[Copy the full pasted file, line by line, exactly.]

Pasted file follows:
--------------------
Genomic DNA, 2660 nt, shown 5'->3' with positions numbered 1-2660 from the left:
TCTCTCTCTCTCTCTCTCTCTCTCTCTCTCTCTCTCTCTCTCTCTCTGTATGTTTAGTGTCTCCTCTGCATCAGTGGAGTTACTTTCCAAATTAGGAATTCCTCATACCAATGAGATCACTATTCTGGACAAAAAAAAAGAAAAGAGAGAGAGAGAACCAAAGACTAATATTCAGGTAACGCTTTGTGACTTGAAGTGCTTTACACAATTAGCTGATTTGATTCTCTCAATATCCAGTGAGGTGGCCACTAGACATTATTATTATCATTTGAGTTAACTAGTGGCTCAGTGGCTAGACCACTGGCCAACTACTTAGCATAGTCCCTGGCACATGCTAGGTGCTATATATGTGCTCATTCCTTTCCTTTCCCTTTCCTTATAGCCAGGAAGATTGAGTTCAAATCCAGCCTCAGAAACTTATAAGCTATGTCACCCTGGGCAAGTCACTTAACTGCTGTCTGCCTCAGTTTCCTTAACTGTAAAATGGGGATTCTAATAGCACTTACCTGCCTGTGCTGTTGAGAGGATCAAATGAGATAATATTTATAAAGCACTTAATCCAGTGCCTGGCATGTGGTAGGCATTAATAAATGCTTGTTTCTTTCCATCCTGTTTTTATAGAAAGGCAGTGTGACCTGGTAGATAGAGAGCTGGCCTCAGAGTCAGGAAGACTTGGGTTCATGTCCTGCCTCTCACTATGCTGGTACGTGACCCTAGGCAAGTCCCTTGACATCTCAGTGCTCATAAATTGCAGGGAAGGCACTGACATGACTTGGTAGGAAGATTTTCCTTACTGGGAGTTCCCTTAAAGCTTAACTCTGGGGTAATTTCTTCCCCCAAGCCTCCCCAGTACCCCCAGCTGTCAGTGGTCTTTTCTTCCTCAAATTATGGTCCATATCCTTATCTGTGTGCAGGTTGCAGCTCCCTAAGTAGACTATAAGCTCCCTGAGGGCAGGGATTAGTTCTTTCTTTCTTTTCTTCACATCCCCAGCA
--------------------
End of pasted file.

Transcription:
Genomic DNA, 2660 nt, shown 5'->3' with positions numbered 1-2660 from the left:
TCTCTCTCTCTCTCTCTCTCTCTCTCTCTCTCTCTCTCTCTCTCTCTGTATGTTTAGTGTCTCCTCTGCATCAGTGGAGTTACTTTCCAAATTAGGAATTCCTCATACCAATGAGATCACTATTCTGGACAAAAAAAAAGAAAAGAGAGAGAGAGAACCAAAGACTAATATTCAGGTAACGCTTTGTGACTTGAAGTGCTTTACACAATTAGCTGATTTGATTCTCTCAATATCCAGTGAGGTGGCCACTAGACATTATTATTATCATTTGAGTTAACTAGTGGCTCAGTGGCTAGACCACTGGCCAACTACTTAGCATAGTCCCTGGCACATGCTAGGTGCTATATATGTGCTCATTCCTTTCCTTTCCCTTTCCTTATAGCCAGGAAGATTGAGTTCAAATCCAGCCTCAGAAACTTATAAGCTATGTCACCCTGGGCAAGTCACTTAACTGCTGTCTGCCTCAGTTTCCTTAACTGTAAAATGGGGATTCTAATAGCACTTACCTGCCTGTGCTGTTGAGAGGATCAAATGAGATAATATTTATAAAGCACTTAATCCAGTGCCTGGCATGTGGTAGGCATTAATAAATGCTTGTTTCTTTCCATCCTGTTTTTATAGAAAGGCAGTGTGACCTGGTAGATAGAGAGCTGGCCTCAGAGTCAGGAAGACTTGGGTTCATGTCCTGCCTCTCACTATGCTGGTACGTGACCCTAGGCAAGTCCCTTGACATCTCAGTGCTCATAAATTGCAGGGAAGGCACTGACATGACTTGGTAGGAAGATTTTCCTTACTGGGAGTTCCCTTAAAGCTTAACTCTGGGGTAATTTCTTCCCCCAAGCCTCCCCAGTACCCCCAGCTGTCAGTGGTCTTTTCTTCCTCAAATTATGGTCCATATCCTTATCTGTGTGCAGGTTGCAGCTCCCTAAGTAGACTATAAGCTCCCTGAGGGCAGGGATTAGTTCTTTCTTTCTTTTCTTCACATCCCCAGCA